Overall sales of servers, storage, switching to IBM’s direct end user customers and its channel were $2.5 billion, down 17.8 percent, and internal sales of this stuff to other IBM divisions accounted for another $196 million. Total System group sales, therefore, were just under $2.7 billion, down 16.8 percent, with the hardware being $2.09 billion and operating systems being $408 million. The System group had a pre-tax income of $455 million, off 43.3 percent year on year. Not a great quarter, but there was a tough compare to the System z15 launch at the end of 2019 for one thing and a global pandemic for another. Neither Arvind Krishna, IBM’s chief executive officer, nor James Kavanaugh, the company’s chief financial officer, had much to say about the Power Systems line, although as usual they did chat a bit about the System z mainframe. Power Systems sales were off 16 percent at constant currency, and System z sales were down 24 percent, with storage down 17 percent.

  • Dissecting the Apple M1 GPU, part II

    Less than a month ago, I began investigating the Apple M1 GPU in hopes of developing a free and open-source driver. This week, I’ve reached a second milestone: drawing a triangle with my own open-source code. The vertex and fragment shaders are handwritten in machine code, and I interface with the hardware via the IOKit kernel driver in an identical fashion to the system’s Metal userspace driver.

More in Tux Machines

digiKam 7.7.0 is released

After three months of active maintenance and another bug triage, the digiKam team is proud to present version 7.7.0 of its open source digital photo manager. See below the list of most important features coming with this release. Read more

Dilution and Misuse of the "Linux" Brand

Samsung, Red Hat to Work on Linux Drivers for Future Tech

The metaverse is expected to uproot system design as we know it, and Samsung is one of many hardware vendors re-imagining data center infrastructure in preparation for a parallel 3D world. Samsung is working on new memory technologies that provide faster bandwidth inside hardware for data to travel between CPUs, storage and other computing resources. The company also announced it was partnering with Red Hat to ensure these technologies have Linux compatibility. Read more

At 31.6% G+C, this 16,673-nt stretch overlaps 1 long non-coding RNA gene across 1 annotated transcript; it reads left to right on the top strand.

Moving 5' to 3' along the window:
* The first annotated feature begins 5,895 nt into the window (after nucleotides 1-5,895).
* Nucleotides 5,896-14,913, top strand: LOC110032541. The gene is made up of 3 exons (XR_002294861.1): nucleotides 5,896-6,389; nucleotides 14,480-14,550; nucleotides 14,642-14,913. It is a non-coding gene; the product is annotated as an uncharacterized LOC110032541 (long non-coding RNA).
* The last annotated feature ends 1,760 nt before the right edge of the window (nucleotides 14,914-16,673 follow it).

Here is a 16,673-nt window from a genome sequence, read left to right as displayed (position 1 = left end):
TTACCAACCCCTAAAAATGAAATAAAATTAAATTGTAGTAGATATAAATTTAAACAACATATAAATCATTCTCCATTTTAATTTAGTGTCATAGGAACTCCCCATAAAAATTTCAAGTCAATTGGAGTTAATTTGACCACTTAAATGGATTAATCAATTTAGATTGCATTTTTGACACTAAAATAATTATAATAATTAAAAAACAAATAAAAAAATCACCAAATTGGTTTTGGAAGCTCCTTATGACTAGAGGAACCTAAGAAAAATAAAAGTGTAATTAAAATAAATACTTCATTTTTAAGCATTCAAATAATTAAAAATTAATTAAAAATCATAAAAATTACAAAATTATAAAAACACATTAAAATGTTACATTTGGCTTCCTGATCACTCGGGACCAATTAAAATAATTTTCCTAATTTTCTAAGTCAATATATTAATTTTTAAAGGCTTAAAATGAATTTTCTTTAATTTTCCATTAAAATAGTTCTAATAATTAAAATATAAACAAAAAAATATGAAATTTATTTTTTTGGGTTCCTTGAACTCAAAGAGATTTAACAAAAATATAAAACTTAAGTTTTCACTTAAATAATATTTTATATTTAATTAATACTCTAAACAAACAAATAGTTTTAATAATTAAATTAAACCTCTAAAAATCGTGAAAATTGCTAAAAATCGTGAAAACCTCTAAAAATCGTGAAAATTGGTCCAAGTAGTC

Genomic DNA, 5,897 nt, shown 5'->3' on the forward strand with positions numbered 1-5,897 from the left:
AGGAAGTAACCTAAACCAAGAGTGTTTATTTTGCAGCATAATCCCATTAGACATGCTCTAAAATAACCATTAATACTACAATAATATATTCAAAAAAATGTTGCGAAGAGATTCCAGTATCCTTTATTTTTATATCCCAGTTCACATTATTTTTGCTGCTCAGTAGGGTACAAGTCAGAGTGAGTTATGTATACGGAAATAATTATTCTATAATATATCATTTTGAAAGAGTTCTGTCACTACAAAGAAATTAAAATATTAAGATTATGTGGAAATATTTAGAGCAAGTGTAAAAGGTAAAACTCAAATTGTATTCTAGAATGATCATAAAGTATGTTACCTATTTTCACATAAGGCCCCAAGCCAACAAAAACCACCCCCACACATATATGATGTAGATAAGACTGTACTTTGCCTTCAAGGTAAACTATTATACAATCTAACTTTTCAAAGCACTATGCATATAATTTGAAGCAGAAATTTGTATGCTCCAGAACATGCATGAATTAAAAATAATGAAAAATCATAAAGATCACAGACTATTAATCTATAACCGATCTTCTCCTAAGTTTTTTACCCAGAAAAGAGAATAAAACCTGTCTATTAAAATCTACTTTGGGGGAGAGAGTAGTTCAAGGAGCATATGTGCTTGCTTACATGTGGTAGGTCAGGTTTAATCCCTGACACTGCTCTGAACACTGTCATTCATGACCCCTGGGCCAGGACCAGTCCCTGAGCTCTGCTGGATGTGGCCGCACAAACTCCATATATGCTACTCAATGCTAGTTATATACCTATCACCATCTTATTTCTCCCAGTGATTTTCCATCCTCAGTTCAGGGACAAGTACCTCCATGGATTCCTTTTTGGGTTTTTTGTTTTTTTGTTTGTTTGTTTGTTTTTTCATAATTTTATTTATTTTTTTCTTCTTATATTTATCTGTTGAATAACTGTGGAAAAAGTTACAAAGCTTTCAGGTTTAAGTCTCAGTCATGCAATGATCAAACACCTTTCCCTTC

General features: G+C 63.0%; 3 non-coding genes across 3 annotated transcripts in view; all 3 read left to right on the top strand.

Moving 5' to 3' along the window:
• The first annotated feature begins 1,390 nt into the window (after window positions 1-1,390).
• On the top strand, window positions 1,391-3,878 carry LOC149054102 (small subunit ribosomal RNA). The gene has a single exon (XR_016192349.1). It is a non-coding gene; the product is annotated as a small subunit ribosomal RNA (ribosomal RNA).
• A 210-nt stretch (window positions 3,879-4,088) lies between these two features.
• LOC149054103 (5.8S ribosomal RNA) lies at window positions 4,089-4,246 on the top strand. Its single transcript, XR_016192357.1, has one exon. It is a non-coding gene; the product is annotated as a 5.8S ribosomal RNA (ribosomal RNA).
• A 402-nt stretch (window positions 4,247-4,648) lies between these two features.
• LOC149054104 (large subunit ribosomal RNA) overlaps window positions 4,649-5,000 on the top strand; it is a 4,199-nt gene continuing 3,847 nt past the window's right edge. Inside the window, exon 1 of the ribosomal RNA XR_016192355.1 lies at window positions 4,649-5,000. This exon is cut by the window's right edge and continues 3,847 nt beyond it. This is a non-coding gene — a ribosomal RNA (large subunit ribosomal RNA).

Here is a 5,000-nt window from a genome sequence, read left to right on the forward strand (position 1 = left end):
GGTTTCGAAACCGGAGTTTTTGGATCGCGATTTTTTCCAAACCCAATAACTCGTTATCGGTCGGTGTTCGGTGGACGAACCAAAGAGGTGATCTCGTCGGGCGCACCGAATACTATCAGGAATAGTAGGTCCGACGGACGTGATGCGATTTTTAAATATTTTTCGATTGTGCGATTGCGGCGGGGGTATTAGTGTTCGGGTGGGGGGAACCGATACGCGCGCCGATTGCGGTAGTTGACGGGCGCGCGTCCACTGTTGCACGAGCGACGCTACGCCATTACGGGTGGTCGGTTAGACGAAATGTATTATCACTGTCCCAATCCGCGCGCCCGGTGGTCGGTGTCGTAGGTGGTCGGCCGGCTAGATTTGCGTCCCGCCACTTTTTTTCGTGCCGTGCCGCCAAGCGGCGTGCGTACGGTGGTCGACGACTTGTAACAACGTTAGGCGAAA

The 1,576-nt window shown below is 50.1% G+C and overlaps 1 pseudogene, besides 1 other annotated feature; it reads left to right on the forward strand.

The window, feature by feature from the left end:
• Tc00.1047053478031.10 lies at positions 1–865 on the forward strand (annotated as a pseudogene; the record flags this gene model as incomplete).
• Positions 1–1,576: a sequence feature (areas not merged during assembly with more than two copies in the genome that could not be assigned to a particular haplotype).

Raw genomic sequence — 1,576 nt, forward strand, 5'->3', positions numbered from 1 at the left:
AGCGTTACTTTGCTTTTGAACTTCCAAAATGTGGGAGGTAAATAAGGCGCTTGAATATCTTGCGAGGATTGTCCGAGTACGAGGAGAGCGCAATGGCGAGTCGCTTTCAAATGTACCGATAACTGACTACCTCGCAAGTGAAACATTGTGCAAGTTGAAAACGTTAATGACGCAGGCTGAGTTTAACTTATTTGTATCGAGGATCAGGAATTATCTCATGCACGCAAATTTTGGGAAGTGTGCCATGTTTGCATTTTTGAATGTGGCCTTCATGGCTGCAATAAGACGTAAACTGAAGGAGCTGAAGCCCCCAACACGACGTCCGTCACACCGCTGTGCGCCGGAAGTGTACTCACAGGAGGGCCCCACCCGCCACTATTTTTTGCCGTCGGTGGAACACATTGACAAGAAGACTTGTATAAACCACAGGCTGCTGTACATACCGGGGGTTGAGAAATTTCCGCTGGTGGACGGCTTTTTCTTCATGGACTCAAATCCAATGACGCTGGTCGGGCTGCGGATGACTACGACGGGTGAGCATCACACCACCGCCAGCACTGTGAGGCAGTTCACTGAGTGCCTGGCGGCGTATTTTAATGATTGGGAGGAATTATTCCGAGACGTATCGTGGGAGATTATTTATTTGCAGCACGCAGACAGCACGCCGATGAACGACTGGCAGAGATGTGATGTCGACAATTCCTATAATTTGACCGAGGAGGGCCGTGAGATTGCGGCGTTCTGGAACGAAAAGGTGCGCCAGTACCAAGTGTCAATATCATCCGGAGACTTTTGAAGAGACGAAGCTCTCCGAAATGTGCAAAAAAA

today's howtos

  • How to install go1.19beta on Ubuntu 22.04 – NextGenTips

    In this tutorial, we are going to explore how to install go on Ubuntu 22.04 Golang is an open-source programming language that is easy to learn and use. It is built-in concurrency and has a robust standard library. It is reliable, builds fast, and efficient software that scales fast. Its concurrency mechanisms make it easy to write programs that get the most out of multicore and networked machines, while its novel-type systems enable flexible and modular program constructions. Go compiles quickly to machine code and has the convenience of garbage collection and the power of run-time reflection. In this guide, we are going to learn how to install golang 1.19beta on Ubuntu 22.04. Go 1.19beta1 is not yet released. There is so much work in progress with all the documentation.

  • molecule test: failed to connect to bus in systemd container - openQA bites

    Ansible Molecule is a project to help you test your ansible roles. I’m using molecule for automatically testing the ansible roles of geekoops.

  • How To Install MongoDB on AlmaLinux 9 - idroot

    In this tutorial, we will show you how to install MongoDB on AlmaLinux 9. For those of you who didn’t know, MongoDB is a high-performance, highly scalable document-oriented NoSQL database. Unlike in SQL databases where data is stored in rows and columns inside tables, in MongoDB, data is structured in JSON-like format inside records which are referred to as documents. The open-source attribute of MongoDB as a database software makes it an ideal candidate for almost any database-related project. This article assumes you have at least basic knowledge of Linux, know how to use the shell, and most importantly, you host your site on your own VPS. The installation is quite simple and assumes you are running in the root account, if not you may need to add ‘sudo‘ to the commands to get root privileges. I will show you the step-by-step installation of the MongoDB NoSQL database on AlmaLinux 9. You can follow the same instructions for CentOS and Rocky Linux.

  • An introduction (and how-to) to Plugin Loader for the Steam Deck. - Invidious
  • Self-host a Ghost Blog With Traefik

    Ghost is a very popular open-source content management system. Started as an alternative to WordPress and it went on to become an alternative to Substack by focusing on membership and newsletter. The creators of Ghost offer managed Pro hosting but it may not fit everyone's budget. Alternatively, you can self-host it on your own cloud servers. On Linux handbook, we already have a guide on deploying Ghost with Docker in a reverse proxy setup. Instead of Ngnix reverse proxy, you can also use another software called Traefik with Docker. It is a popular open-source cloud-native application proxy, API Gateway, Edge-router, and more. I use Traefik to secure my websites using an SSL certificate obtained from Let's Encrypt. Once deployed, Traefik can automatically manage your certificates and their renewals. In this tutorial, I'll share the necessary steps for deploying a Ghost blog with Docker and Traefik.